applying deforming fluid pressure to said limited cavity to obtain a limited expansion;
and
gradually increasing said space under conditions of abutment with the hollow to gradually widen the hollow in accordance with said outer contour.
7. A machine for widening hollows, comprising:
first die means having a cavity defining the outer contour of the product to be made, a hollow blank being inserted in the die means;
retractable second die means inserted in the hollow blank and defining a small space therein;
means for applying deforming fluid pressure to said small space to deform adjacent wall portions of the blank into conformity with the cavity;
and
means for retracting the second die means to, thereby, enlarge the small space for gradually deforming the tubular blank under fluid pressure, the deforming progressing in direction of the retraction, and in continued abutment with the refracted second die means.
Description
BACKGROUND OF THE INVENTION

The present invention relates to the making of stepped hollows, each having portions of significantly different cross sectional profiles and contours.

Hollows of the type to which the invention pertains are used, for example, for single-piece or profiled driving shafts. A hollow of such a variety is, for example, made by deforming a tubular blank under internal pressure in a closable, profiled die. The deforming commences freely, i.e., without support from the outside of the hollow, until abutting the wall of the die. If internal pressure is the only deforming force that is being applied, great differences in the final cross section cannot be obtained in that manner. In the case of relatively thin-walled hollows, the ratio of widening, (D-d/d), is limited by the stress in the apex point of tear strength in a stress-strain diagram as applicable to the particular material. Also, this known method produces a final wall thickness that is locally determined by the diameter ratio.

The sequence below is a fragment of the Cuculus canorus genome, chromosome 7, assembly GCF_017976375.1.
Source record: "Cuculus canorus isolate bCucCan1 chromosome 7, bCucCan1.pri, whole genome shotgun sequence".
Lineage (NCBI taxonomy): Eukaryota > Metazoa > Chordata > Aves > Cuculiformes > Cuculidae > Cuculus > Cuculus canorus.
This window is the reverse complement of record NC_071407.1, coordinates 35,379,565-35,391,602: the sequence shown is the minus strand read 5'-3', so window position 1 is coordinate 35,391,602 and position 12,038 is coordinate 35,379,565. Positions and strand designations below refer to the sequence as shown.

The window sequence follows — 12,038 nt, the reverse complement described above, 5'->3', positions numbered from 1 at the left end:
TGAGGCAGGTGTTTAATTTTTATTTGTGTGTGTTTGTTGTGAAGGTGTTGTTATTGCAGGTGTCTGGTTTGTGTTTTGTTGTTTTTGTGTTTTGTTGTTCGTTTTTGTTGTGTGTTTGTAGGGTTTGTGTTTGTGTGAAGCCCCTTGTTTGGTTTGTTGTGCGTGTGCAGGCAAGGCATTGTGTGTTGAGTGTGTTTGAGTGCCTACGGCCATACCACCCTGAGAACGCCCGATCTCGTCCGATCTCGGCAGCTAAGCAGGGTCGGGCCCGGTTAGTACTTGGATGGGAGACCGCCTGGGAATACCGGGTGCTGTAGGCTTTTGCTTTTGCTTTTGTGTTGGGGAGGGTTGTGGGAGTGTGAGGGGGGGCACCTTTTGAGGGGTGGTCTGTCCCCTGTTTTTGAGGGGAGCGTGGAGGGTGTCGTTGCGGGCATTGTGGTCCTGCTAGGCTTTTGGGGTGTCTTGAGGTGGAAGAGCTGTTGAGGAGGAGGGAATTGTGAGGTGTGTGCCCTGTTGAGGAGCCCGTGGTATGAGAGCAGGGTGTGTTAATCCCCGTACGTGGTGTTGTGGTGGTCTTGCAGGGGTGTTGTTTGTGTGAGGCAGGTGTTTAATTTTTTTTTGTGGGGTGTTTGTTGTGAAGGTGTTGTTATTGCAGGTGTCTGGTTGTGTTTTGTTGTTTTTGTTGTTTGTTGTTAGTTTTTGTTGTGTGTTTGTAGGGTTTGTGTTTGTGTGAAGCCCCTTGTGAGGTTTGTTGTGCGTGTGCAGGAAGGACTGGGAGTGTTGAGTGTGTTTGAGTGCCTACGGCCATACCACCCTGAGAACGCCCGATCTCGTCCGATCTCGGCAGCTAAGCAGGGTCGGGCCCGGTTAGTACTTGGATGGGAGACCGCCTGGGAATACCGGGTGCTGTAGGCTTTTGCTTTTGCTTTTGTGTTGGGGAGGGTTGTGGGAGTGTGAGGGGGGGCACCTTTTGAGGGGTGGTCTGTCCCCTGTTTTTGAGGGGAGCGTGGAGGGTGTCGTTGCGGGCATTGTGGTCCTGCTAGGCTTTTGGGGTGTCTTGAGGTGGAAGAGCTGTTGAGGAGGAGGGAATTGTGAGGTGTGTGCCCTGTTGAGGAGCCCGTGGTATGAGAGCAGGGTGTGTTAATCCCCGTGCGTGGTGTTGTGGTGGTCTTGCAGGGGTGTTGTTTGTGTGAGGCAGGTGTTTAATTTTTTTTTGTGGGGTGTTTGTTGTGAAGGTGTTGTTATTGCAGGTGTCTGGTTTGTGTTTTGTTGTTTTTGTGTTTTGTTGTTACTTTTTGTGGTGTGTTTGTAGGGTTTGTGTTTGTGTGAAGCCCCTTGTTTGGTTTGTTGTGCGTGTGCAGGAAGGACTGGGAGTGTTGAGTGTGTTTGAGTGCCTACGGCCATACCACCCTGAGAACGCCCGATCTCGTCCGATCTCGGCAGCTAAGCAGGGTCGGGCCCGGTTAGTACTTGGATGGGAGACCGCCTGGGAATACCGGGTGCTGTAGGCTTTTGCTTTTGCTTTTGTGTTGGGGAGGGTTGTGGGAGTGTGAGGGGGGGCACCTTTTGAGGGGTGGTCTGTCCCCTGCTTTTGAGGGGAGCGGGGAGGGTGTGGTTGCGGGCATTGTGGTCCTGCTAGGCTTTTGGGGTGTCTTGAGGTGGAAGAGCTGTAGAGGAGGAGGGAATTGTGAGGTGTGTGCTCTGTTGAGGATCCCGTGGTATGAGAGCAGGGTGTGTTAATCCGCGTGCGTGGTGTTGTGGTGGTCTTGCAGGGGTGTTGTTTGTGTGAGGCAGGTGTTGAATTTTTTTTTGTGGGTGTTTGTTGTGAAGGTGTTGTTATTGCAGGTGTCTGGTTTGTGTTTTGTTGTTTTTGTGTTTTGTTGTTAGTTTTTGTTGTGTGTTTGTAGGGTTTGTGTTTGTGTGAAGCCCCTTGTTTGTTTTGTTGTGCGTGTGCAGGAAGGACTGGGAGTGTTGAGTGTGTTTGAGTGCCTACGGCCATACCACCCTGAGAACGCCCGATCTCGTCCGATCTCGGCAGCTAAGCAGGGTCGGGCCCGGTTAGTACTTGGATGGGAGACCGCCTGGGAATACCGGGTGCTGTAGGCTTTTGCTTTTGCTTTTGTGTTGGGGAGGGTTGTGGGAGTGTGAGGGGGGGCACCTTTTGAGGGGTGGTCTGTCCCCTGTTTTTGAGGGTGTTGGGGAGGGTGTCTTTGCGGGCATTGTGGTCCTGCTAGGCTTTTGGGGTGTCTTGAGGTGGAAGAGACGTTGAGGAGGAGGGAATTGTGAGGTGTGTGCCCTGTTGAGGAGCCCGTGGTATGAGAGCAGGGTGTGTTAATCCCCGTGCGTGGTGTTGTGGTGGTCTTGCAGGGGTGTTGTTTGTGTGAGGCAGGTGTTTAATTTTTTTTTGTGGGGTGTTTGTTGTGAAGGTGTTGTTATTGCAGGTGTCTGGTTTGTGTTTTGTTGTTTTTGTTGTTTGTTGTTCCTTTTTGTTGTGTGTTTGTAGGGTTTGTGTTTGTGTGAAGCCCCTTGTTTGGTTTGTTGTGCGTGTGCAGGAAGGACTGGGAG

Other methods are known in which internal pressure is combined with an axial compression force acting on the tubular blank. Wall thickness raduction can be controlled to some extent, obviating the last-mentioned problem; but, by and large, the approach is also not completed satisfactorily. Nevertheless, the ratio between large and small diameter (bulging) can be 1.2- to 2-fold the value of the extension or elongation. However, tearing of the tube or formation of folds have to be avoided; this requires that the length of the bulge be limited to twice the diameter of the tube (l<2d).

DESCRIPTION OF THE INVENTION

It is an object of the present invention to make a hollow having a large and a small diameter portion, wherein the diameters differ significantly.

It is a specific object of the present invention to widen a portion of a tube over an axial length which is larger than twice the tube's diameter.

It is a more general object of the present invention to work a hollow blank into a hollow, portions of which have significantly different cross sections.